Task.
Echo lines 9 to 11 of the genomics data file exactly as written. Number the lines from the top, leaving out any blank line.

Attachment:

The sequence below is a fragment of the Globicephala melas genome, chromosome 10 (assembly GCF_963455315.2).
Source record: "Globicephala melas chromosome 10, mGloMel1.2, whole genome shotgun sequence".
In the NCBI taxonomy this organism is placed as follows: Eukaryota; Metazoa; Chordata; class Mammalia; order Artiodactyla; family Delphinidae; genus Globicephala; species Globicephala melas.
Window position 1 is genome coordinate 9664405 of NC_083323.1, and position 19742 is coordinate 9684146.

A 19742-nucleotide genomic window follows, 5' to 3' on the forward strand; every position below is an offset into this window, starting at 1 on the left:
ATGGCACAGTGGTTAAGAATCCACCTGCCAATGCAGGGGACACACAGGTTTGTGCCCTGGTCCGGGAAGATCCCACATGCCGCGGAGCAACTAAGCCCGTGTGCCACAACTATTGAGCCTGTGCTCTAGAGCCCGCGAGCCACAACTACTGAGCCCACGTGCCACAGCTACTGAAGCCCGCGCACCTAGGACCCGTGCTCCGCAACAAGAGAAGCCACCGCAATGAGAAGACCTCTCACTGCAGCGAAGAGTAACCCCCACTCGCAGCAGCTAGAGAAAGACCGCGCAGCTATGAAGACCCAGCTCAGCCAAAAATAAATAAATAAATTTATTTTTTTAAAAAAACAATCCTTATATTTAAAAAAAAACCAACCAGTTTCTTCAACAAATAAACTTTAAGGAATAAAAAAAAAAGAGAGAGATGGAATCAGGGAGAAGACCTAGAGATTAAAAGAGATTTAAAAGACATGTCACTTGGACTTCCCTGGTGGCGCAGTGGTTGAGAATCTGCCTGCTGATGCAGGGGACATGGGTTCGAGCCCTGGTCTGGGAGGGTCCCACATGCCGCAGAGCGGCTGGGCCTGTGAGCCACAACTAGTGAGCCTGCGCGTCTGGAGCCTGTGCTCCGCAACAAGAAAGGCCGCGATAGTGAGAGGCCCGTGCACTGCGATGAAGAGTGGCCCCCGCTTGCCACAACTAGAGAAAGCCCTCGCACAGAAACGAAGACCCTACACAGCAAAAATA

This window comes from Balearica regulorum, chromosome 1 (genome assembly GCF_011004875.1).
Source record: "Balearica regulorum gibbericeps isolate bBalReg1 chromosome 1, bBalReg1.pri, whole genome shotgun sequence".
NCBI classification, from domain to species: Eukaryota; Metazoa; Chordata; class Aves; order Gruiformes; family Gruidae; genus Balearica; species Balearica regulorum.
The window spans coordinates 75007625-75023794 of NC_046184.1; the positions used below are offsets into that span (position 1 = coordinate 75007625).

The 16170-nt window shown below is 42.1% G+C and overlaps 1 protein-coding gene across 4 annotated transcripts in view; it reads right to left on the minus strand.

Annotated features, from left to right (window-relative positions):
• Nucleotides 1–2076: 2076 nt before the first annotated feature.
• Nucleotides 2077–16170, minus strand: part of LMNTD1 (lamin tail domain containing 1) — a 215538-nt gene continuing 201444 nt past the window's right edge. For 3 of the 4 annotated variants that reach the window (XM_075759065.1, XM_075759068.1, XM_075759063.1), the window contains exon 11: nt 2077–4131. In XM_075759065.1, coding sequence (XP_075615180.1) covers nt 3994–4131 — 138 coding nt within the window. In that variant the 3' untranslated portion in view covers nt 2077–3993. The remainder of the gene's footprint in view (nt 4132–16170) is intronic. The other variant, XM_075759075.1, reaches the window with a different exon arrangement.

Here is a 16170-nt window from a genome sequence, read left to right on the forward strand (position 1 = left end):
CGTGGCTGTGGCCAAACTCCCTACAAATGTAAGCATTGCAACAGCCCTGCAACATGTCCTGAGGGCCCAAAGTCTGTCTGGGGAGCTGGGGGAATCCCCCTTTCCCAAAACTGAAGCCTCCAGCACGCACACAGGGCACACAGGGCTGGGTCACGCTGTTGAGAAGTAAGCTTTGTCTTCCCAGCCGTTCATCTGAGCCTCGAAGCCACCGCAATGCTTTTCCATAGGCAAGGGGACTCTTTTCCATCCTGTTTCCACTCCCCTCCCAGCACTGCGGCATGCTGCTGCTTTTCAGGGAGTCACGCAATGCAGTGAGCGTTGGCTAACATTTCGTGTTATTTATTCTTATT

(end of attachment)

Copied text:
NCBI classification, from domain to species: Eukaryota; Metazoa; Chordata; class Aves; order Gruiformes; family Gruidae; genus Balearica; species Balearica regulorum.
The window spans coordinates 75007625-75023794 of NC_046184.1; the positions used below are offsets into that span (position 1 = coordinate 75007625).

The 16170-nt window shown below is 42.1% G+C and overlaps 1 protein-coding gene across 4 annotated transcripts in view; it reads right to left on the minus strand.